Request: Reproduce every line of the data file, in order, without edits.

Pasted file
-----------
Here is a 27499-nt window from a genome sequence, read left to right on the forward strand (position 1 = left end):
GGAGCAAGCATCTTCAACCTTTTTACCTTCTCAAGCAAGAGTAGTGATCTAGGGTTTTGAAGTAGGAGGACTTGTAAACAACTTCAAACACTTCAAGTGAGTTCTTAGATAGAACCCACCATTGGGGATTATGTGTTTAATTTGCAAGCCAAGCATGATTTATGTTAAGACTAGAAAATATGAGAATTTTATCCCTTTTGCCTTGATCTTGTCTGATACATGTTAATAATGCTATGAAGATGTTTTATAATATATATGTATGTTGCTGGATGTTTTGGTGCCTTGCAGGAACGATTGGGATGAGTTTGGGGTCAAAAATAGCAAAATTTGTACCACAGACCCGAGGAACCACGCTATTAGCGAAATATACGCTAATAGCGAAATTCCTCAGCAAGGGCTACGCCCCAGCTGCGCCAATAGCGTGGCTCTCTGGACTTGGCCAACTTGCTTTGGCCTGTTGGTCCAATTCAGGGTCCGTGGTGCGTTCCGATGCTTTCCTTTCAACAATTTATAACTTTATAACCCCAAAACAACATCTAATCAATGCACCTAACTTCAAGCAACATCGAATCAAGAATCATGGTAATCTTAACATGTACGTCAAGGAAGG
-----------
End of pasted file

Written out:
Here is a 27499-nt window from a genome sequence, read left to right on the forward strand (position 1 = left end):
GGAGCAAGCATCTTCAACCTTTTTACCTTCTCAAGCAAGAGTAGTGATCTAGGGTTTTGAAGTAGGAGGACTTGTAAACAACTTCAAACACTTCAAGTGAGTTCTTAGATAGAACCCACCATTGGGGATTATGTGTTTAATTTGCAAGCCAAGCATGATTTATGTTAAGACTAGAAAATATGAGAATTTTATCCCTTTTGCCTTGATCTTGTCTGATACATGTTAATAATGCTATGAAGATGTTTTATAATATATATGTATGTTGCTGGATGTTTTGGTGCCTTGCAGGAACGATTGGGATGAGTTTGGGGTCAAAAATAGCAAAATTTGTACCACAGACCCGAGGAACCACGCTATTAGCGAAATATACGCTAATAGCGAAATTCCTCAGCAAGGGCTACGCCCCAGCTGCGCCAATAGCGTGGCTCTCTGGACTTGGCCAACTTGCTTTGGCCTGTTGGTCCAATTCAGGGTCCGTGGTGCGTTCCGATGCTTTCCTTTCAACAATTTATAACTTTATAACCCCAAAACAACATCTAATCAATGCACCTAACTTCAAGCAACATCGAATCAAGAATCATGGTAATCTTAACATGTACGTCAAGGAAGG